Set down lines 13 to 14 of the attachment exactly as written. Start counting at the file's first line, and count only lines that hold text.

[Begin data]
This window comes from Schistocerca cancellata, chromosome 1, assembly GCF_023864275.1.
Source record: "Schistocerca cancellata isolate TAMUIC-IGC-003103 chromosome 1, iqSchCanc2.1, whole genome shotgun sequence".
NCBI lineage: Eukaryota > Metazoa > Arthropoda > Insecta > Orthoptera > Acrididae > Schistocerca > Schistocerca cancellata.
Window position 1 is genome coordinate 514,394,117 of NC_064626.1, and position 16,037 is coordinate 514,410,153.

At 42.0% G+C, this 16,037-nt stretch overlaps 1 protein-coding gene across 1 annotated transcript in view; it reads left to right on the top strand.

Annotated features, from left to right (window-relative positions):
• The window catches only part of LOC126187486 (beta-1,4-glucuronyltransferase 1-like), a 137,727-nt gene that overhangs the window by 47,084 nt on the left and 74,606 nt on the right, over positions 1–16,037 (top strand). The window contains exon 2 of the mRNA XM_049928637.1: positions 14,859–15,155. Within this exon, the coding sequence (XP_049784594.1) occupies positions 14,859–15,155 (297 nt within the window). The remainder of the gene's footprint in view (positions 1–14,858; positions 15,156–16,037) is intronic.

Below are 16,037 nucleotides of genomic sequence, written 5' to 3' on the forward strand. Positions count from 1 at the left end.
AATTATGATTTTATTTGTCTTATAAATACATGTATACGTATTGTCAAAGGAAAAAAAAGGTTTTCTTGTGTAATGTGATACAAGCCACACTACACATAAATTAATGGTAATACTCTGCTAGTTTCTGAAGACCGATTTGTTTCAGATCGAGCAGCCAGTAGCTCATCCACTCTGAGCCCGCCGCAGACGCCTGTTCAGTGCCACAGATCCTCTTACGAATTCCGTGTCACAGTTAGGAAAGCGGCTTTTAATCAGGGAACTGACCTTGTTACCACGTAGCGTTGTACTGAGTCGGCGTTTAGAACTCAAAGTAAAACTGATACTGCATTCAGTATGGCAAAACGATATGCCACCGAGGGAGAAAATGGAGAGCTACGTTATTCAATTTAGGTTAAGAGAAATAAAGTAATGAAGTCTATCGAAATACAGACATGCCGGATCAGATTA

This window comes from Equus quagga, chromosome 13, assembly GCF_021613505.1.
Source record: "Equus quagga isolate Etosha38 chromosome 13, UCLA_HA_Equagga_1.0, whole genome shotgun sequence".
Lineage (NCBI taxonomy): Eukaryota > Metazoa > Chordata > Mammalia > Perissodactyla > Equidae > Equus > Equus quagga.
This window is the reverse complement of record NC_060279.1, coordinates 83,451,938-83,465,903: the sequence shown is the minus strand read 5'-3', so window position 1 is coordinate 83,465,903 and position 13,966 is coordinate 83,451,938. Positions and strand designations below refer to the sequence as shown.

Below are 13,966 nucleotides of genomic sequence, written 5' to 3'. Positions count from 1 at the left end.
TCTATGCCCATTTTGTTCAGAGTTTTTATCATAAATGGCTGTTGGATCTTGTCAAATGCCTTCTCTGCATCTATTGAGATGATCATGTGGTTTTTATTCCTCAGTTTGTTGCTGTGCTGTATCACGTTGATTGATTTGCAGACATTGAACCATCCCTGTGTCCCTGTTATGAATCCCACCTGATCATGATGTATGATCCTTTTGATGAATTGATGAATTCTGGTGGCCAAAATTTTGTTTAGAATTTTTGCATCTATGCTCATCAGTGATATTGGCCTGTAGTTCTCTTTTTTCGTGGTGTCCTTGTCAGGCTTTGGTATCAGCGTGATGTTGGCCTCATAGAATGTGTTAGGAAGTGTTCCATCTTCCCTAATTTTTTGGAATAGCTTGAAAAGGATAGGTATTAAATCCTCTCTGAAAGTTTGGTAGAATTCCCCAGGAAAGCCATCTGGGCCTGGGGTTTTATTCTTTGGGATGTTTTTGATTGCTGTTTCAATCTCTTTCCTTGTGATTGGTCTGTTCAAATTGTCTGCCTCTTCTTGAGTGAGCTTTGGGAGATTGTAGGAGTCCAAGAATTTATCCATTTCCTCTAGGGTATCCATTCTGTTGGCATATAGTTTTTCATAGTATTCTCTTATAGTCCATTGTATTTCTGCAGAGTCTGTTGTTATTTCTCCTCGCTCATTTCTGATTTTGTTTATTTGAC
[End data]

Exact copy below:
This window is the reverse complement of record NC_060279.1, coordinates 83,451,938-83,465,903: the sequence shown is the minus strand read 5'-3', so window position 1 is coordinate 83,465,903 and position 13,966 is coordinate 83,451,938. Positions and strand designations below refer to the sequence as shown.

Below are 13,966 nucleotides of genomic sequence, written 5' to 3'. Positions count from 1 at the left end.